A body found in, or near, water begs the question, in cases of sharp force and other types of injury, whether or not the individual had been killed and deposited into a river, sea, or other body of water. The injuries need to be assessed as to whether they are antemortem or post-mortem. If they are ante-mortem were they responsible for causing death or did the deceased, despite suffering injuries before death, die from drowning or some other cause associated with water. Such cases may well provide serious challenges for the investigators.

A number of issues need to be resolved such as where the deceased entered the water in relation to where they were found. The use of diatomaceous examination may provide some insight into this aspect of the investigation, although results should be treated with caution (Coelho et al. 2016). They emphasize the importance of the creation of a diatom database at different regions and at different seasons to assist the investigator with identifying potential points of entry into water.

A number of complex suicides have been reported using more than one method of self-injury including, very rarely, self-stabbing followed by drowning. The first complex suicide involving multiple stab wounds followed by drowning was reported by Kaliszan et al. 2013. The victim, a young man, was seen walking into the sea partially submerged. He had at some stage stabbed himself in the chest and abdomen a number of times before disappearing under the water. A post-mortem examination revealed emphysema aquosum which is typical of drowning. He left some of his personal belongings on the beach. Suicide was clearly determined on the basis of the circumstantial evidence prior to death, where he was found, and the distribution of the wounds on his trunk. Peyron et al. (2018) report a case of a man found in a river with 18 stab wounds, which presented a serious challenge in assessing whether the deceased had died from his wounds or from drowning and whether or not they were self-inflicted or homicidal. He had been stabbed in the chest and was found to have a haemothorax and lung injuries. However, the post-mortem and histological examination revealed that the death was consistent with a death caused by drowning. They were not certain of the manner of death, although a police investigation concluded that the death was a suicide.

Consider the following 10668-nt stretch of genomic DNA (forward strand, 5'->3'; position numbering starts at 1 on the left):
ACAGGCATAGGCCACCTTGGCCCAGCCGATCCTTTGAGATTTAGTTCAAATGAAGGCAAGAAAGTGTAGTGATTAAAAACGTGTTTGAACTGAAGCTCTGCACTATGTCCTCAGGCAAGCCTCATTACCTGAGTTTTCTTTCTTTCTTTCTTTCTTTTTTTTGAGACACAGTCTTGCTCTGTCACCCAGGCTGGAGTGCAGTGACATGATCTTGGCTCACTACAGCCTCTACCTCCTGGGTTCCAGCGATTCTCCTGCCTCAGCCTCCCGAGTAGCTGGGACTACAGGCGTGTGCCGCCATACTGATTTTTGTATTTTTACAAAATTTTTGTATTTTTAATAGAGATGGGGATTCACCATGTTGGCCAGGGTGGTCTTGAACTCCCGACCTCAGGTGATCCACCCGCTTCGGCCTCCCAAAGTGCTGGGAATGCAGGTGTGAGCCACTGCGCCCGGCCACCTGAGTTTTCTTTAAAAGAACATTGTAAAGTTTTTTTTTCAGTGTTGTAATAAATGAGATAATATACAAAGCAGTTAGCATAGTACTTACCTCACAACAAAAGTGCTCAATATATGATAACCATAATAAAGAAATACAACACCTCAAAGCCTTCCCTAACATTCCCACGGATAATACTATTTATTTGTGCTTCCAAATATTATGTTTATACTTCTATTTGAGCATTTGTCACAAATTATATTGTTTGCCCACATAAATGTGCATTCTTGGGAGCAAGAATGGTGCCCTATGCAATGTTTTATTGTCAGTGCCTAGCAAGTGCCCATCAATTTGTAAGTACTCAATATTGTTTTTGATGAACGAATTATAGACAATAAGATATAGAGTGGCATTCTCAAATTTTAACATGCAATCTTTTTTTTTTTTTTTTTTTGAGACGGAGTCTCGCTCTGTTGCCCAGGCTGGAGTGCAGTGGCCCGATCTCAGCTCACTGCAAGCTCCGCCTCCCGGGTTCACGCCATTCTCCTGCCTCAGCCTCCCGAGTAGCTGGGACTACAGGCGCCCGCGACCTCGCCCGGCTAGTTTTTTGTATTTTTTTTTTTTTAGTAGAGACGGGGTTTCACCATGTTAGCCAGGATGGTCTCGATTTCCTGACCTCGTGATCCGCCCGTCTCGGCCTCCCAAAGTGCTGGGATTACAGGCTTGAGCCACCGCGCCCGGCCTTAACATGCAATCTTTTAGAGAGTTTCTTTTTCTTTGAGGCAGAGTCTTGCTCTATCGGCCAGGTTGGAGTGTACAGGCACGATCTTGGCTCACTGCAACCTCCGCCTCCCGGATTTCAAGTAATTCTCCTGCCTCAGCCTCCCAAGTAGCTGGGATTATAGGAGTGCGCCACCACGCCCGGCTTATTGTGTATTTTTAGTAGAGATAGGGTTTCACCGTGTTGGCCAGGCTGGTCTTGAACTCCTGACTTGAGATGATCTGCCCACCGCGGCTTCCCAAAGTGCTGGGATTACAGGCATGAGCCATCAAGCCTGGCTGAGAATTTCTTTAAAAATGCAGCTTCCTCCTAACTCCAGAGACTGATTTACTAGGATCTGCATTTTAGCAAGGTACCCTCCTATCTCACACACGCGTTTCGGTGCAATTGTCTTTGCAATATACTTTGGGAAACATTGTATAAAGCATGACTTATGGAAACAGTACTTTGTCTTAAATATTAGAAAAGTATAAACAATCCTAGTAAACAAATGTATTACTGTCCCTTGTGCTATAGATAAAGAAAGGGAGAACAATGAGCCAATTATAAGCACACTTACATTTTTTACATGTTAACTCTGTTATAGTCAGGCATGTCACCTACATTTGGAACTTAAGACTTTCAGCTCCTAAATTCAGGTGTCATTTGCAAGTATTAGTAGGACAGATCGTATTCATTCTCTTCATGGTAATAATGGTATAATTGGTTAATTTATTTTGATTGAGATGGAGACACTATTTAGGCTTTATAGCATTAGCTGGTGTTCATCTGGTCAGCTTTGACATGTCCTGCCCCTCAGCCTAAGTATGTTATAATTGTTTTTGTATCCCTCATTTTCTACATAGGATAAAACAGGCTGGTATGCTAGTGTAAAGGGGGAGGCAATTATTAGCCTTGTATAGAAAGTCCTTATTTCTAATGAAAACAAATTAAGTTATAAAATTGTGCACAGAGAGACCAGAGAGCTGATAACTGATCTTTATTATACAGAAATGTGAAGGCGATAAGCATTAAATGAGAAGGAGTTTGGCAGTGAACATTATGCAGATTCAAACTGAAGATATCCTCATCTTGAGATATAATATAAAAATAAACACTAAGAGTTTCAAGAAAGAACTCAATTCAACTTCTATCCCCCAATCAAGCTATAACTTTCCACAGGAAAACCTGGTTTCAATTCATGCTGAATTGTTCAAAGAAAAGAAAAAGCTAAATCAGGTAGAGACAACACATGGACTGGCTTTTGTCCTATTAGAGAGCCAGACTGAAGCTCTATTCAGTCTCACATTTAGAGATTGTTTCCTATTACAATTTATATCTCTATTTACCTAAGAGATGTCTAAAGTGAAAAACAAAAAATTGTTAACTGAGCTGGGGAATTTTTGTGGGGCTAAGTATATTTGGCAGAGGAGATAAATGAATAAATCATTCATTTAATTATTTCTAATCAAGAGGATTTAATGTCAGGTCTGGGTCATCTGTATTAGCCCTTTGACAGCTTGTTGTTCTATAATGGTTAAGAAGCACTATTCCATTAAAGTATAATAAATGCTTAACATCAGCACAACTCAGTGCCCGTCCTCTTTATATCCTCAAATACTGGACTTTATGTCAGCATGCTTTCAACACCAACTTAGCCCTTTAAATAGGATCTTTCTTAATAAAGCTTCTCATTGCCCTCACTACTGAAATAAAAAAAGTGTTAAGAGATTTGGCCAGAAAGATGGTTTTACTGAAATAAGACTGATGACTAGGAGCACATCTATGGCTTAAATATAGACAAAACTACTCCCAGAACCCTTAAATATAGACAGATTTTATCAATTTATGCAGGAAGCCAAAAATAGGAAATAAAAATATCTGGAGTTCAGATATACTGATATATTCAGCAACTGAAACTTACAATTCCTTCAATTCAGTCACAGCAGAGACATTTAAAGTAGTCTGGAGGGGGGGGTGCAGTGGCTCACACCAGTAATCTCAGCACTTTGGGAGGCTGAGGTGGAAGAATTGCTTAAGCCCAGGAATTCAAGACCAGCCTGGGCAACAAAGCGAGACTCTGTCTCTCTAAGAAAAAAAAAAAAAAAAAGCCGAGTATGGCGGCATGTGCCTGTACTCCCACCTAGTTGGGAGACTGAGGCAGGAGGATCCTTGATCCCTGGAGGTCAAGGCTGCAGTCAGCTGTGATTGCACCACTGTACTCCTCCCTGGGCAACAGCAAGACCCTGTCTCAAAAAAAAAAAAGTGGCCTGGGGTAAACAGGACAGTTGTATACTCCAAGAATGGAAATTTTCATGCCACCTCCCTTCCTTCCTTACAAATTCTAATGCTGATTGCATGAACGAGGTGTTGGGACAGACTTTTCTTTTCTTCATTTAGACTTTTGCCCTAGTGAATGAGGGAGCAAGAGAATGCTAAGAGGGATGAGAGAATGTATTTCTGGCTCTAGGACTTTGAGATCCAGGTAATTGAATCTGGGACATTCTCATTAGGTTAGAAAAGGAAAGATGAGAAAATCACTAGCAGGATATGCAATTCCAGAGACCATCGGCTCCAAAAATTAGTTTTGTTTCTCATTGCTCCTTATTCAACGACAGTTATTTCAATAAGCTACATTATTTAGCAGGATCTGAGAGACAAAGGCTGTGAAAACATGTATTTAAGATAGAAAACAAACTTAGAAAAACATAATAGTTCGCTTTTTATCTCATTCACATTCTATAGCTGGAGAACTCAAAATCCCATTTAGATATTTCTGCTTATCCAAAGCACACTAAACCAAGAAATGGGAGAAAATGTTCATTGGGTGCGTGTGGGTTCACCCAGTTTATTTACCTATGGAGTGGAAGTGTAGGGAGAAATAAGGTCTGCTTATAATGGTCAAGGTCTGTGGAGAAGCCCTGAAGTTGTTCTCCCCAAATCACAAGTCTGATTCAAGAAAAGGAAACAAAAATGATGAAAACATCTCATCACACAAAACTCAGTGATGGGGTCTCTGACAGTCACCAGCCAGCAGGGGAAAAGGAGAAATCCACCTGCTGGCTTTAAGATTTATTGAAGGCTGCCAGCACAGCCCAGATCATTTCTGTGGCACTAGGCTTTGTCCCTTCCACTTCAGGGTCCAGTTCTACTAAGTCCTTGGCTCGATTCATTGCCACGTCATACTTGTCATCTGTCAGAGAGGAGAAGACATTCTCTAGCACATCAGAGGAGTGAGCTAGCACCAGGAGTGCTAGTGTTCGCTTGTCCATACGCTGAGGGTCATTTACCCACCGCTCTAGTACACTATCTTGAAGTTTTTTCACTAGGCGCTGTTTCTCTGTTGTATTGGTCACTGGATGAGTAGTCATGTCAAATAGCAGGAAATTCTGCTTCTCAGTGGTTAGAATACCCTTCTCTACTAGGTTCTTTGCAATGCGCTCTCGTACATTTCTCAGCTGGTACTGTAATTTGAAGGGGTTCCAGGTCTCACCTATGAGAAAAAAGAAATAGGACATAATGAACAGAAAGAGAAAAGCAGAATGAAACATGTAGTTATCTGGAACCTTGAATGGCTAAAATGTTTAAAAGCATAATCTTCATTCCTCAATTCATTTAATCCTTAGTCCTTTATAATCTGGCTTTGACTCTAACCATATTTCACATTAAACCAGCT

In the case of a deceased found by the seashore—or indeed close to any body of water, such as a riverbank—the question will arise as to whether the person died at the site of discovery or had been previously in water. This is not always an easy question to answer and will depend very much on the investigation of the circumstances and post-mortem findings.

Such a question arose when a 60-year-old man was found partly covered by seaweed by some rocks close to a harbor wall. Initially it was not known whether he had entered the water from one of the ships just outside the confines of the harbor or fallen over from the harbor wall. The post-mortem examination revealed a stab wound to his left upper arm and an incised wound to the back of his head and to the palm of his right hand. There were superficial friction marks, indicative of contact with stones from the harbor wall near where he had been found. Following local enquiries, it was established that a man, later identified as the deceased, had been involved in a knife fight with two men. During the fight, he had lost his balance, fallen over the harbor wall and drowned.